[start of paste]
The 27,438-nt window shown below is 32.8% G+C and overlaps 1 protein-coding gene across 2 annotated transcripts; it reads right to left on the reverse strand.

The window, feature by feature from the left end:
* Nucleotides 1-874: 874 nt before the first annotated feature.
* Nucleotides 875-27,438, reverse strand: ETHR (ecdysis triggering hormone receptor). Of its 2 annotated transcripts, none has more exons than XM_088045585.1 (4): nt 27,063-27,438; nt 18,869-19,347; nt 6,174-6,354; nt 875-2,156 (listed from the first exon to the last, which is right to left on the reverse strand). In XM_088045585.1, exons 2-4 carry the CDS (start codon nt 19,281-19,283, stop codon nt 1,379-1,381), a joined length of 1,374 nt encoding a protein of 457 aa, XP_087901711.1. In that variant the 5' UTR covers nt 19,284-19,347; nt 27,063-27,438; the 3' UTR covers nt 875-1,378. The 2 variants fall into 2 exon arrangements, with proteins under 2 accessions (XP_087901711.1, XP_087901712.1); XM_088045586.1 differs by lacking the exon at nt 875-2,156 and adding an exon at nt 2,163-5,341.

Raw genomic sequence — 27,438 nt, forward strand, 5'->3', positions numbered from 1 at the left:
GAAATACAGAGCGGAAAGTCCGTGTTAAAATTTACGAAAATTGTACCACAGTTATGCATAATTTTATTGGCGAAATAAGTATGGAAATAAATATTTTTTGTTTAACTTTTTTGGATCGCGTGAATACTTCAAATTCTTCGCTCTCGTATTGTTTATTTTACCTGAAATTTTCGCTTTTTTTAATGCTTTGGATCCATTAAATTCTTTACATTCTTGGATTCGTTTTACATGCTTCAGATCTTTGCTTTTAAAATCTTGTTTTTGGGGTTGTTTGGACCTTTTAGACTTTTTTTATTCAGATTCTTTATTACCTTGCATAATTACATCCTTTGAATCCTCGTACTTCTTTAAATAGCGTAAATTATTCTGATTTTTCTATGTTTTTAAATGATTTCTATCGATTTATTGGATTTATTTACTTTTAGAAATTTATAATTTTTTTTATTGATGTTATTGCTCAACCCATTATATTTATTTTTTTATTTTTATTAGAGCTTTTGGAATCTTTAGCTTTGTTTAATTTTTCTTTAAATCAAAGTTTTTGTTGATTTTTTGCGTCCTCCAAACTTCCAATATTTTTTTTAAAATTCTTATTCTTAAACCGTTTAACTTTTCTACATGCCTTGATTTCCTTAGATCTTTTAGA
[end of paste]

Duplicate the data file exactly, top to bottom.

The 27,438-nt window shown below is 32.8% G+C and overlaps 1 protein-coding gene across 2 annotated transcripts; it reads right to left on the reverse strand.

The window, feature by feature from the left end:
* Nucleotides 1-874: 874 nt before the first annotated feature.
* Nucleotides 875-27,438, reverse strand: ETHR (ecdysis triggering hormone receptor). Of its 2 annotated transcripts, none has more exons than XM_088045585.1 (4): nt 27,063-27,438; nt 18,869-19,347; nt 6,174-6,354; nt 875-2,156 (listed from the first exon to the last, which is right to left on the reverse strand). In XM_088045585.1, exons 2-4 carry the CDS (start codon nt 19,281-19,283, stop codon nt 1,379-1,381), a joined length of 1,374 nt encoding a protein of 457 aa, XP_087901711.1. In that variant the 5' UTR covers nt 19,284-19,347; nt 27,063-27,438; the 3' UTR covers nt 875-1,378. The 2 variants fall into 2 exon arrangements, with proteins under 2 accessions (XP_087901711.1, XP_087901712.1); XM_088045586.1 differs by lacking the exon at nt 875-2,156 and adding an exon at nt 2,163-5,341.

Raw genomic sequence — 27,438 nt, forward strand, 5'->3', positions numbered from 1 at the left:
GAAATACAGAGCGGAAAGTCCGTGTTAAAATTTACGAAAATTGTACCACAGTTATGCATAATTTTATTGGCGAAATAAGTATGGAAATAAATATTTTTTGTTTAACTTTTTTGGATCGCGTGAATACTTCAAATTCTTCGCTCTCGTATTGTTTATTTTACCTGAAATTTTCGCTTTTTTTAATGCTTTGGATCCATTAAATTCTTTACATTCTTGGATTCGTTTTACATGCTTCAGATCTTTGCTTTTAAAATCTTGTTTTTGGGGTTGTTTGGACCTTTTAGACTTTTTTTATTCAGATTCTTTATTACCTTGCATAATTACATCCTTTGAATCCTCGTACTTCTTTAAATAGCGTAAATTATTCTGATTTTTCTATGTTTTTAAATGATTTCTATCGATTTATTGGATTTATTTACTTTTAGAAATTTATAATTTTTTTTATTGATGTTATTGCTCAACCCATTATATTTATTTTTTTATTTTTATTAGAGCTTTTGGAATCTTTAGCTTTGTTTAATTTTTCTTTAAATCAAAGTTTTTGTTGATTTTTTGCGTCCTCCAAACTTCCAATATTTTTTTTAAAATTCTTATTCTTAAACCGTTTAACTTTTCTACATGCCTTGATTTCCTTAGATCTTTTAGA